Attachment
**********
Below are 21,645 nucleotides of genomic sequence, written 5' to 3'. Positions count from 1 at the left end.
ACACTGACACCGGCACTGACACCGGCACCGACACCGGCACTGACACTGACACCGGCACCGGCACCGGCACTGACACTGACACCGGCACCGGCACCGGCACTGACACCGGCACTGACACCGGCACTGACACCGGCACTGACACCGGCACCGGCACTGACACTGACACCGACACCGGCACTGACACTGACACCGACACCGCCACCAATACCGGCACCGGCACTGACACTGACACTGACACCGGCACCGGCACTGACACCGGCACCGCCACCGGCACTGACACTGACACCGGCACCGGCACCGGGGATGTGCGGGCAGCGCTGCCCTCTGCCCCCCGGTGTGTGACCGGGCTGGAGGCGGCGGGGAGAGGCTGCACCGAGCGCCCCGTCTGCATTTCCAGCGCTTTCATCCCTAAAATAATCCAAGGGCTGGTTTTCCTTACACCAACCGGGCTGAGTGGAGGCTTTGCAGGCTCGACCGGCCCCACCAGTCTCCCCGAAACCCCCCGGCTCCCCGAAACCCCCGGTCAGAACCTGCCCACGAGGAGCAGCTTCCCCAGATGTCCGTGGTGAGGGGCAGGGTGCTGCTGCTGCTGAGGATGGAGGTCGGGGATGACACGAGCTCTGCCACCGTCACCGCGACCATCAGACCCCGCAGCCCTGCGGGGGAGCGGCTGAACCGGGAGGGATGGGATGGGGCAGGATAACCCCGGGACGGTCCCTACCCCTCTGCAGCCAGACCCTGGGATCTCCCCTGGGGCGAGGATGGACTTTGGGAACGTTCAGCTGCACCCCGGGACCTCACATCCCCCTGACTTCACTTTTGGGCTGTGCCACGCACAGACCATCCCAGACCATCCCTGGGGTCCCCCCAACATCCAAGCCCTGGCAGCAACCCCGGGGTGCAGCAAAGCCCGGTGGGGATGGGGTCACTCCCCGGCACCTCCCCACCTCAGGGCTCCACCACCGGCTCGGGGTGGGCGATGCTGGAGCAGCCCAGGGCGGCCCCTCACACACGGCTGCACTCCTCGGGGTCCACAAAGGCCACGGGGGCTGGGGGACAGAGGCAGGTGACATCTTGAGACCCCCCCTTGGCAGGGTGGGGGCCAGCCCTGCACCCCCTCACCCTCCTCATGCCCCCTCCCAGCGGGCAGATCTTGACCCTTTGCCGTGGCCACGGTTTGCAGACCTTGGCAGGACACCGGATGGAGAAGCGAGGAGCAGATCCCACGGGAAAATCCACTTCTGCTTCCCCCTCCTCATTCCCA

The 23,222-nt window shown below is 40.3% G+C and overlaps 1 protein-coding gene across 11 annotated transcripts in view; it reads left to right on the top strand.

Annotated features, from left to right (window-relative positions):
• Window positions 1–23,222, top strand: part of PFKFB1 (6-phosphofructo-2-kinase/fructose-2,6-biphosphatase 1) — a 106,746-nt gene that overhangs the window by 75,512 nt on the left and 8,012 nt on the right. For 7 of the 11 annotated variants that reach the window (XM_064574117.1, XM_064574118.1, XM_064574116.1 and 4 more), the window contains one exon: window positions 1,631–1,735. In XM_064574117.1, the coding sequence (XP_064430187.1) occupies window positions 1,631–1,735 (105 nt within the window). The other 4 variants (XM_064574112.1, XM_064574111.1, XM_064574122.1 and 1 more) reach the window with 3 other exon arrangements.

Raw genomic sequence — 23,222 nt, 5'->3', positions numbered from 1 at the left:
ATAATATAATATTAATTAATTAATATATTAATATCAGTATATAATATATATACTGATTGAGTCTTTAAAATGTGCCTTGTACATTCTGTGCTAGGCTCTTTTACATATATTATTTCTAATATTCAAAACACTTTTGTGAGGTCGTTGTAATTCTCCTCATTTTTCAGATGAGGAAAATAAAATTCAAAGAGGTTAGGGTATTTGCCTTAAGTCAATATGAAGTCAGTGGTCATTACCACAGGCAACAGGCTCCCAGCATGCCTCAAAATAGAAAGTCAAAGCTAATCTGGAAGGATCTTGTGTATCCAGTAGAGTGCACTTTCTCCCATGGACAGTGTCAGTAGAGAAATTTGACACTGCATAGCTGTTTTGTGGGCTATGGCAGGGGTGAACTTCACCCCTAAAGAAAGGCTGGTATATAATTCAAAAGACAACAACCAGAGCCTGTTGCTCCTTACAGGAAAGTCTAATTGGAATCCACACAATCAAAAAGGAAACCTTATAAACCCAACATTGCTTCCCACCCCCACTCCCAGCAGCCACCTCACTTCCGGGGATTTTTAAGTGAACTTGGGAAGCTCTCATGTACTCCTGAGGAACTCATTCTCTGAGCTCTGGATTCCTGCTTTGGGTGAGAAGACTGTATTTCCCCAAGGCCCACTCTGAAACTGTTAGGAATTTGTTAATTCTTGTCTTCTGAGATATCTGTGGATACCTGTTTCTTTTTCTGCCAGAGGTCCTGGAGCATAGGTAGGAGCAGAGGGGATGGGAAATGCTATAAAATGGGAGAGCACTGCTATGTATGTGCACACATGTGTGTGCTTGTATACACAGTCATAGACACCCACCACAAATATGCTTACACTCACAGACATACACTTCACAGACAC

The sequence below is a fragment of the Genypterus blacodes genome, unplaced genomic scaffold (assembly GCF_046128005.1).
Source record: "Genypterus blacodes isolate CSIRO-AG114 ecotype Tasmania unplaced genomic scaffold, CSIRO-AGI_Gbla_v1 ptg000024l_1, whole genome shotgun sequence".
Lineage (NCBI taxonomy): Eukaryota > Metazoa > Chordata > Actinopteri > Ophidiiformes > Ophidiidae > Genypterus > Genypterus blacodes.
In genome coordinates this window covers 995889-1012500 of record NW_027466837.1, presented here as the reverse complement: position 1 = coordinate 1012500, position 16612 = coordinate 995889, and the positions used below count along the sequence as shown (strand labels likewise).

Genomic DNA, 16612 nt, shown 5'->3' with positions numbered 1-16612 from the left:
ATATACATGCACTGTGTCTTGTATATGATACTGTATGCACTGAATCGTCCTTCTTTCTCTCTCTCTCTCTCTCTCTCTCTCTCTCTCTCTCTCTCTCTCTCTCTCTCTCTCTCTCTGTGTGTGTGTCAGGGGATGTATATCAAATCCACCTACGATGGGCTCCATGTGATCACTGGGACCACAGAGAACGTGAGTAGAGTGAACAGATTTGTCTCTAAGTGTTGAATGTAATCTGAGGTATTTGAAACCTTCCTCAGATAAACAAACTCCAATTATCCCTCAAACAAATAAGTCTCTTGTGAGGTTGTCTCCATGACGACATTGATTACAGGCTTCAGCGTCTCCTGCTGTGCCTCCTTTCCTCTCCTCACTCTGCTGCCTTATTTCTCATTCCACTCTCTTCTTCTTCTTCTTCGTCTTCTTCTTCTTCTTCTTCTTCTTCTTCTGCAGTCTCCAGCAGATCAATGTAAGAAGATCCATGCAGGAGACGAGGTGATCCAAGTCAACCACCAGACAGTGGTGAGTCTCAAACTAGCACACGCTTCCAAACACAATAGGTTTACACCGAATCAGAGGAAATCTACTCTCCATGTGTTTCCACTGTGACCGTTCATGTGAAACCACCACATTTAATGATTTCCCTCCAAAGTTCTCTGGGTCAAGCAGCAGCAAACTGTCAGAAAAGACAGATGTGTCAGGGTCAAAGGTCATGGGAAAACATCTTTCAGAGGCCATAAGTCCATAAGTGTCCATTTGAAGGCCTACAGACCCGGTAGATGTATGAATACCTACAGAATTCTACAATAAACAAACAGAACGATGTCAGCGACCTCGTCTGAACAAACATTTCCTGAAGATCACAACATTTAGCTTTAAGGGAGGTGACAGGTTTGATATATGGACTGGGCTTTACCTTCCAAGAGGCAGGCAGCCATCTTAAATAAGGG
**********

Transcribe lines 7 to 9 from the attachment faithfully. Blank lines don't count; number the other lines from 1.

ATAATATAATATTAATTAATTAATATATTAATATCAGTATATAATATATATACTGATTGAGTCTTTAAAATGTGCCTTGTACATTCTGTGCTAGGCTCTTTTACATATATTATTTCTAATATTCAAAACACTTTTGTGAGGTCGTTGTAATTCTCCTCATTTTTCAGATGAGGAAAATAAAATTCAAAGAGGTTAGGGTATTTGCCTTAAGTCAATATGAAGTCAGTGGTCATTACCACAGGCAACAGGCTCCCAGCATGCCTCAAAATAGAAAGTCAAAGCTAATCTGGAAGGATCTTGTGTATCCAGTAGAGTGCACTTTCTCCCATGGACAGTGTCAGTAGAGAAATTTGACACTGCATAGCTGTTTTGTGGGCTATGGCAGGGGTGAACTTCACCCCTAAAGAAAGGCTGGTATATAATTCAAAAGACAACAACCAGAGCCTGTTGCTCCTTACAGGAAAGTCTAATTGGAATCCACACAATCAAAAAGGAAACCTTATAAACCCAACATTGCTTCCCACCCCCACTCCCAGCAGCCACCTCACTTCCGGGGATTTTTAAGTGAACTTGGGAAGCTCTCATGTACTCCTGAGGAACTCATTCTCTGAGCTCTGGATTCCTGCTTTGGGTGAGAAGACTGTATTTCCCCAAGGCCCACTCTGAAACTGTTAGGAATTTGTTAATTCTTGTCTTCTGAGATATCTGTGGATACCTGTTTCTTTTTCTGCCAGAGGTCCTGGAGCATAGGTAGGAGCAGAGGGGATGGGAAATGCTATAAAATGGGAGAGCACTGCTATGTATGTGCACACATGTGTGTGCTTGTATACACAGTCATAGACACCCACCACAAATATGCTTACACTCACAGACATACACTTCACAGACAC

The sequence below is a fragment of the Genypterus blacodes genome, unplaced genomic scaffold (assembly GCF_046128005.1).
Source record: "Genypterus blacodes isolate CSIRO-AG114 ecotype Tasmania unplaced genomic scaffold, CSIRO-AGI_Gbla_v1 ptg000024l_1, whole genome shotgun sequence".